The Level Green Culture Blog

Behind the scenes and insider information for landscaping careers and green industry jobs.

Is it a big deal that Dave Briggs has worked at Level Green Landscaping for 15 years?

Depends on who you ask.

Around here, it’s a pretty big deal. Dave was the first account manager to come on board, back in 2005 when just a handful of employees worked here.

But it’s all a matter of perspective, Dave says. His twin brother, Tom, has worked at the same electrical company for 35 years.

Leave it to your twin brother to show you up.

As a landscaping company, Level Green Landscaping does a lot of community outreach that has to do with digging in the dirt, from helping school kids plant vegetables to teaching the community how to create rain gardens.

But our commitment to diversity means we also think outside the planter box.

First things first: yes, that’s a photo of Marcene with famous gymnast Gabby Douglas, two-time gold medalist at the 2012 Olympic Summer Games.

Champions hang out together. 

When Marcene was 10, she was the gymnastics floor exercise champion for the whole state of Maryland.

She spent hours practicing in the gym four nights a week and all day on Saturdays.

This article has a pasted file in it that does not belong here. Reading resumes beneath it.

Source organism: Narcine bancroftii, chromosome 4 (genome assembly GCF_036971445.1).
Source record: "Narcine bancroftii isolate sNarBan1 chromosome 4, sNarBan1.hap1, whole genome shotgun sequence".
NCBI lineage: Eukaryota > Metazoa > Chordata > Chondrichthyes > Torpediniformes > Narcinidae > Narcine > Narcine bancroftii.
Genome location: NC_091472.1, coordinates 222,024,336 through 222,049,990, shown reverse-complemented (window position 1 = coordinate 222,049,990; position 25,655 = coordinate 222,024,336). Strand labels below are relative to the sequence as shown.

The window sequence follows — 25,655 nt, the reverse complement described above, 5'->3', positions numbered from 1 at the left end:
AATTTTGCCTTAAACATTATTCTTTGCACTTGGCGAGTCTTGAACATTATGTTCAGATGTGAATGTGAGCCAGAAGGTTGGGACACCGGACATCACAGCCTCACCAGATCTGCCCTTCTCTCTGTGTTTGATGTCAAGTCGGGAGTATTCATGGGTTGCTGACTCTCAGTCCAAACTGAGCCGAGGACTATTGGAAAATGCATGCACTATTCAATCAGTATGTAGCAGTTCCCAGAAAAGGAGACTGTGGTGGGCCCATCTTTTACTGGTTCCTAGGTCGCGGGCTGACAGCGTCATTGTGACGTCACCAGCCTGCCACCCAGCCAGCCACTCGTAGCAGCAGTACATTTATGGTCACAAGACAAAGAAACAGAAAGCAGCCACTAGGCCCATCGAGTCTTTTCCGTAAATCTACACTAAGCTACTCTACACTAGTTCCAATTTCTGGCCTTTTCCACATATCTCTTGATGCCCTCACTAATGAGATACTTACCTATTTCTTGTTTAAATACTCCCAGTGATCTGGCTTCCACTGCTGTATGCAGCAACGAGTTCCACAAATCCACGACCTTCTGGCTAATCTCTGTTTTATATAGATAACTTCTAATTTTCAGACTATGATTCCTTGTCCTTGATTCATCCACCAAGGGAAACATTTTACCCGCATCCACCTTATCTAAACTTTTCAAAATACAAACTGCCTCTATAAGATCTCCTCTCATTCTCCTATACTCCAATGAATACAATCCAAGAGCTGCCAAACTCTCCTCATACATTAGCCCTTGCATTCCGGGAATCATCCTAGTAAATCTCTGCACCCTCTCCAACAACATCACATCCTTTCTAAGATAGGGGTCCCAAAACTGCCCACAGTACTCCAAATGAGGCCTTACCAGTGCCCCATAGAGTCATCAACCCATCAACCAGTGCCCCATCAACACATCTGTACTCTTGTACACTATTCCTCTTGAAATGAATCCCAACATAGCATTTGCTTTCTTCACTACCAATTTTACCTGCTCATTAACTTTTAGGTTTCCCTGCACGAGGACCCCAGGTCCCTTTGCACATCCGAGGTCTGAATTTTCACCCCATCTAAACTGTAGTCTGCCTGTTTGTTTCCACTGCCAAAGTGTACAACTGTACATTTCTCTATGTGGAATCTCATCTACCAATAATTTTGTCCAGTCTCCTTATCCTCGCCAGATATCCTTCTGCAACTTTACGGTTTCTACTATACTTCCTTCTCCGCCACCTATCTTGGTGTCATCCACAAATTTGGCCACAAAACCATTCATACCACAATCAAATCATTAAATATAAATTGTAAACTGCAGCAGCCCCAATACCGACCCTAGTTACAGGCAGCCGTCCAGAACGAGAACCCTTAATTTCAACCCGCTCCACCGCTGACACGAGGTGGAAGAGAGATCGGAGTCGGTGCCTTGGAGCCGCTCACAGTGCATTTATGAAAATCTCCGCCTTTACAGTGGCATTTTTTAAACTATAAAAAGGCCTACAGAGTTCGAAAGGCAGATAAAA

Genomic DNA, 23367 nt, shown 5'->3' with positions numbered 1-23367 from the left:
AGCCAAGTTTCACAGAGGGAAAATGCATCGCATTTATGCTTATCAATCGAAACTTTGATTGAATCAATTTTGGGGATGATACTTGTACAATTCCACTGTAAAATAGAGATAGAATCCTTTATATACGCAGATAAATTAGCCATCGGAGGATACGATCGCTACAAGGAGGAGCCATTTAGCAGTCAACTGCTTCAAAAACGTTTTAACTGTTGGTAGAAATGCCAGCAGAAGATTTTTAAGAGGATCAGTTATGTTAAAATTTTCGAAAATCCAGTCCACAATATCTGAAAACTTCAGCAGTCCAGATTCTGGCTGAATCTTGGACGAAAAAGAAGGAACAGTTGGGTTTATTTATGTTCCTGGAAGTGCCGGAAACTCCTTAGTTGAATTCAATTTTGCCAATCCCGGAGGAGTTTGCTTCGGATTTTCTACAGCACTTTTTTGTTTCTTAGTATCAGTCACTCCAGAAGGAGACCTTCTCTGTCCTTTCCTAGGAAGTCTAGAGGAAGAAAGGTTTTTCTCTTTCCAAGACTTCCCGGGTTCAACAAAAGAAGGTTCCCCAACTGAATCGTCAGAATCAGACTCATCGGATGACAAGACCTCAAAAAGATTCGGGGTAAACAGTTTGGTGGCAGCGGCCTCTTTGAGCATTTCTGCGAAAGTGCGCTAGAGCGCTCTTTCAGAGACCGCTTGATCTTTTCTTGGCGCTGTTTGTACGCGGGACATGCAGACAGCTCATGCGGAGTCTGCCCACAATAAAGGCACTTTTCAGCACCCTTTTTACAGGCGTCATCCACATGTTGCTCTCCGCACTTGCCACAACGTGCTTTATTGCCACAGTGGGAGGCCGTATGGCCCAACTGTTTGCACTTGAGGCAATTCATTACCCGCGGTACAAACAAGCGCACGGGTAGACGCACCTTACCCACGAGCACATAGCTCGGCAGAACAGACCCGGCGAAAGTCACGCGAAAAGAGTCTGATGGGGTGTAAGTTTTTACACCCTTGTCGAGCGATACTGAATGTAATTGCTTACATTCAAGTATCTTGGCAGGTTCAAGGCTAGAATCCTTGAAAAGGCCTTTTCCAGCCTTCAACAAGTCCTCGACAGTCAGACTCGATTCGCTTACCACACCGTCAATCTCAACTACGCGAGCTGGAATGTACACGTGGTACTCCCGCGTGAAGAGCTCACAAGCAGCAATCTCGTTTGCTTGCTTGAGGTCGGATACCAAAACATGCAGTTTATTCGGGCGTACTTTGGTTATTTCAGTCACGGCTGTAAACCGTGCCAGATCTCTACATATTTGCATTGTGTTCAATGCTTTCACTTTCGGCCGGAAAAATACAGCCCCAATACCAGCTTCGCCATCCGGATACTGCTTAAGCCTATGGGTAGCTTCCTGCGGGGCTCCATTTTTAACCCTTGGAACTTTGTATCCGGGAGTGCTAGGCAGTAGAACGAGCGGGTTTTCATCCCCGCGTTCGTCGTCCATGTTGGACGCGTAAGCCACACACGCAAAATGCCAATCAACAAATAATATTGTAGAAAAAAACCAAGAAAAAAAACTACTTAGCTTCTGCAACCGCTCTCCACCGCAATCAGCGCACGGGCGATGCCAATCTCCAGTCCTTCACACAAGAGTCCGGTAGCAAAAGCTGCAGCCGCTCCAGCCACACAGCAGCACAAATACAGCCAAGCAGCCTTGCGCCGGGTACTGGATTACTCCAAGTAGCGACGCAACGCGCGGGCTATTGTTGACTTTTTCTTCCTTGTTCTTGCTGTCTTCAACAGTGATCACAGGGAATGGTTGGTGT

“It gave me discipline and focus that I’ve used my whole life,” she says.

When Brian Outten interviewed for a job as shop manager at Level Green Landscaping, co-owner Bill Hardy told him he wouldn’t have to worry about Brian showing up late for work.

Brian served in the U.S. Army, where being punctual is a way of life.

That's just one of the traits Brian brings to his landscaping work, as a military veteran. 

Imagine hosting 100 industry professionals at your company, showing them exactly how you run your business, then asking them to tell you what they think about you.

The good — and the not-so-good.

Terrifying? Or invigorating?

It can be a bit of both when Jim Paluch of JP Horizons People Solutions organizes a Face to Face Review at your landscaping company.

Zacharie Jackson was pretty sure she’d be studying bacteria for a living after graduating with a degree in biology from Marymount University.

Then she got her hands in the dirt, during an internship at the National Arboretum in Washington DC, spending her days tending glossy boxwood, bright day lilies and fragrant catmint.

So, when a recruiter contacted her about a job at Level Green Landscaping, that career studying bacteria would have to wait.

The plants were calling.

Hector Diaz learned how to work hard at an early age, growing up with seven siblings on his parents’ small farm in Guatemala. 

They grew corn and beans and raised cattle, dairy cows, pigs and chickens.

“I started feeding cows when I was 7 or 8 years old, after school,” Hector says. “Ever since we were little, my father would tell us, ‘We are not rich, so I can’t give you money. But I’ll teach you to work hard, and by doing that, I know you’ll be successful in life.’”

His dad was right.